Herbert F. Solow, Desilu Exec Behind 'Star Trek' and 'Mission: Impossible,' Dies at 89
He also worked at MGM and shepherded other shows like 'Mannix' and 'The Courtship of Eddie's Father' during his career.
Herbert F. Solow, who as head of production at Desilu Studios oversaw the development of such landmark TV dramas as Star Trek, Mission: Impossible and Mannix, has died. He was 89.
Solow died Thursday in his sleep of natural causes at an undisclosed location, a family spokesperson told The Hollywood Reporter.
Solow also served as an executive with MGM, where he shepherded Medical Center, Then Came Bronson and The Courtship of Eddie's Father, before producing the 1970 documentary Elvis: That's the Way It Is and co-creating the series The Man From Atlantis.
A native of New York City, Solow started his career in the mail room at William Morris, then worked for NBC in foreign sales, as program director for the network's films division and as head of daytime on the West Coast. He also had a stint overseeing daytime operations for CBS.
Solow was hired by Lucille Ball's Desilu as vp production in 1964. He signed Gene Roddenberry, who had pitched him the idea of Star Trek, to a development deal, then got NBC to pay $875,000 for the script for a two-hour movie after CBS had passed on the project.
"I changed Spock from a red-skinned, fairly sinister alien with a pointed tail into the intellectually superior, green-blooded Vulcan he is today," Solow said in a 2009 interview with the BBC.
"I named characters, developed Starfleet, talked with Gene about the need to infuse the series with a purpose. I created the idea of the captain's log to set up each episode, and a thousand other things. Gene had a great idea. He didn't have a salable idea until we developed the pilot."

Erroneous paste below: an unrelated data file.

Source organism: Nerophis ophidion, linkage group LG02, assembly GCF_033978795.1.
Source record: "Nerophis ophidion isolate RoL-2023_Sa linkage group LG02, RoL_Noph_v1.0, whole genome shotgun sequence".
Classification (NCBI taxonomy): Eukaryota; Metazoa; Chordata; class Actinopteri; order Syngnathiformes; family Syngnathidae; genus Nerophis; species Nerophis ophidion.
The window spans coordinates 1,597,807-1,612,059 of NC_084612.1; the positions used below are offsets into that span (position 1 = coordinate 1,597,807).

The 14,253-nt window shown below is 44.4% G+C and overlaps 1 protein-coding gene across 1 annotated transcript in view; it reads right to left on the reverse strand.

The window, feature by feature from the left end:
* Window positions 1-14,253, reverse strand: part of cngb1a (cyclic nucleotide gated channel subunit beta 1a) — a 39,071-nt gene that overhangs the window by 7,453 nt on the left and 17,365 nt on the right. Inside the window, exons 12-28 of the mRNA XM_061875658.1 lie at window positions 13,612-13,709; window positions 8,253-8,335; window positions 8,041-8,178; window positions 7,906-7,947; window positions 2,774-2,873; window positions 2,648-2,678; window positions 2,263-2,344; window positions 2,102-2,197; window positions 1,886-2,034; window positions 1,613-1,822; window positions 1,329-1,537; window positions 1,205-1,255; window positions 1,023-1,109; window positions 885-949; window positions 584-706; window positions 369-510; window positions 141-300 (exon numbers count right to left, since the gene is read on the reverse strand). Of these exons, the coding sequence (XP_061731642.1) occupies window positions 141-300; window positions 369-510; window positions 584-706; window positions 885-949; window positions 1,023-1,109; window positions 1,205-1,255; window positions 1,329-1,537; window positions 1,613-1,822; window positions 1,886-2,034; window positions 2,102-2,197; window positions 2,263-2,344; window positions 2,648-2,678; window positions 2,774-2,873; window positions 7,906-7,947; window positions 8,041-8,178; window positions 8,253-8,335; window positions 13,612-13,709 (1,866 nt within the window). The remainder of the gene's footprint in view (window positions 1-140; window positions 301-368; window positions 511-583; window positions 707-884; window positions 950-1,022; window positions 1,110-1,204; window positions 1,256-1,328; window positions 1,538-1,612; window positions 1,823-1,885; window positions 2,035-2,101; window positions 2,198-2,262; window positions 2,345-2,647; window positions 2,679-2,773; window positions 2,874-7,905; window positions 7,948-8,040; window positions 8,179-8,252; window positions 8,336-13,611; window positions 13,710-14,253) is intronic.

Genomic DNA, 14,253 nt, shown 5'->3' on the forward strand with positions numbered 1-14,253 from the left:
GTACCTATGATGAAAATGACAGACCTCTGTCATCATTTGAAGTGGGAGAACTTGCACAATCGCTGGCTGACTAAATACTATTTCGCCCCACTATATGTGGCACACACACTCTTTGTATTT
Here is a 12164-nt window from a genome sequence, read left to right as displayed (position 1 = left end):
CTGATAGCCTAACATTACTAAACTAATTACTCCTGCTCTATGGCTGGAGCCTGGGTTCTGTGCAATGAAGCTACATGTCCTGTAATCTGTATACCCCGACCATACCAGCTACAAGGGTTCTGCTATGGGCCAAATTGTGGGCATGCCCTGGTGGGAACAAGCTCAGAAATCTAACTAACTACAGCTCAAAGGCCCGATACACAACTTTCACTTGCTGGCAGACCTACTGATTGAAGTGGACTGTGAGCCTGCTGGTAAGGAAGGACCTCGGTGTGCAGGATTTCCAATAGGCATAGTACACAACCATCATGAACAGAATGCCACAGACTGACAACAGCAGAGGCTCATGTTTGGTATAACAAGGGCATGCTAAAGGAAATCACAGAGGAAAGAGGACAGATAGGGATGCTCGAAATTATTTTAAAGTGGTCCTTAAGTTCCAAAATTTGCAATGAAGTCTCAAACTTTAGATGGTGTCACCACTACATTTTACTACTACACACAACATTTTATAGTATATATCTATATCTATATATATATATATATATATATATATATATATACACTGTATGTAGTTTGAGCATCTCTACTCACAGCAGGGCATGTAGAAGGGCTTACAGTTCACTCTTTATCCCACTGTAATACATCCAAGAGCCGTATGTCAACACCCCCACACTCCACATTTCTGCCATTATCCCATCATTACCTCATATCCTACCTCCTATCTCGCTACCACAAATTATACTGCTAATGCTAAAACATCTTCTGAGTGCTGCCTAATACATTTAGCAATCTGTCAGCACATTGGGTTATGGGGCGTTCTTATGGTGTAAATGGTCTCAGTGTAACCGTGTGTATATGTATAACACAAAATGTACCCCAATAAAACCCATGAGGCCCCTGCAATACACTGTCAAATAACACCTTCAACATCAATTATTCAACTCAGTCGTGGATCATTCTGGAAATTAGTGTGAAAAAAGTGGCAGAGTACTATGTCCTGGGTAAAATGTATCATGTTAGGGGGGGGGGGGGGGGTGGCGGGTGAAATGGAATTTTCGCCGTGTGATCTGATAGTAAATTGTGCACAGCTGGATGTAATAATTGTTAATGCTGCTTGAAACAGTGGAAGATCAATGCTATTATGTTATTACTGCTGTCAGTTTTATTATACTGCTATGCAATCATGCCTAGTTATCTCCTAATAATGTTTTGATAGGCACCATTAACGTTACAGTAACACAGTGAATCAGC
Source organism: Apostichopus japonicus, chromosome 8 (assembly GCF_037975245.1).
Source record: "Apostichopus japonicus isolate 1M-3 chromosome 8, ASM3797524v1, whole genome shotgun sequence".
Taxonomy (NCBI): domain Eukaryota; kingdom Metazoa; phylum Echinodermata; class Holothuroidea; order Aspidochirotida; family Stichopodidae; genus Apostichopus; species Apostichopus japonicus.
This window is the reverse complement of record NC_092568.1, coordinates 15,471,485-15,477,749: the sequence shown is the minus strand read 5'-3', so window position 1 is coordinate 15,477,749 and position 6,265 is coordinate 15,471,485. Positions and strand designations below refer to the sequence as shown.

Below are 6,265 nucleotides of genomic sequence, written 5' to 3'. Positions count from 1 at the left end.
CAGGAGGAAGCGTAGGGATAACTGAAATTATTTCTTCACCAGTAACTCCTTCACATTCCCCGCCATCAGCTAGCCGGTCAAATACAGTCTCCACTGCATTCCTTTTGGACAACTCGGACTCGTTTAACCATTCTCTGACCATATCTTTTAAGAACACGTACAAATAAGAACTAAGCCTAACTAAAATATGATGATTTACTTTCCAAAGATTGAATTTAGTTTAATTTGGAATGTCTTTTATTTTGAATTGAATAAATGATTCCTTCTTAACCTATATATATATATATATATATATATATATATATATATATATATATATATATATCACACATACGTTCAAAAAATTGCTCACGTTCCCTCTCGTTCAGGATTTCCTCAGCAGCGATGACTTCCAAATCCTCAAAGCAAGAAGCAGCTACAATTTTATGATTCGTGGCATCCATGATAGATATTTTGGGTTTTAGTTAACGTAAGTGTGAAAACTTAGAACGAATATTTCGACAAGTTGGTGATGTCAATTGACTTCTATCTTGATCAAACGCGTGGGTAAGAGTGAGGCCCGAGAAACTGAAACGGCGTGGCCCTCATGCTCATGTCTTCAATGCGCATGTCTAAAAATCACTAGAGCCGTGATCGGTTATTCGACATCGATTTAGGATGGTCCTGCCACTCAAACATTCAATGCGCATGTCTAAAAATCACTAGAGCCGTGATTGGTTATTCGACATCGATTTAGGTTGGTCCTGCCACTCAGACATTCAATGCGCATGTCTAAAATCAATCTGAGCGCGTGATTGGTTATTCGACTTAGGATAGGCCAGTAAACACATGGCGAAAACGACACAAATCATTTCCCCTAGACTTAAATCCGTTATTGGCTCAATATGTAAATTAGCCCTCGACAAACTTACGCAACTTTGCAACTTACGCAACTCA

Star Trek made it to the air on Sept. 8, 1966, and lasted three seasons and 79 episodes.
"On jury duty, a woman shows up in her Star Trek uniform. The judge says, 'What is this?' And she says, 'It symbolizes truth.' Every once in a while, I look around and I say, 'What have I done?' Because people come up with the weirdest things," he remarked in a 2008 interview for the TV Academy Foundation website The Interviews.
"But again, [Star Trek] has helped a lot of people. There's a balance to it. Many of the astronauts … are astronauts because of Star Trek. People have gone into science because of Star Trek. People have changed their lives and live a better life because of Star Trek."
Star Trek was the first project he commissioned; CBS' Mission: Impossible, which also premiered in September 1966, was the second.
He and his wife, Dr. Harrison Solow, wrote books including 1996's Inside Star Trek: The Real Story and 1997's The Star Trek Sketchbook. She also co-wrote 1994's Gene Roddenberry: The Last Conversation.
After Desilu was sold to the conglomerate Gulf+Western in 1967, it was combined with the operations of Paramount Television, where Solow became a vice president, but his stay there was short-lived.
Solow later worked for Hanna-Barbera and went out on his own to produce the features Brimstone & Treacle (1982), Get Crazy (1983) and Saving Grace (1986).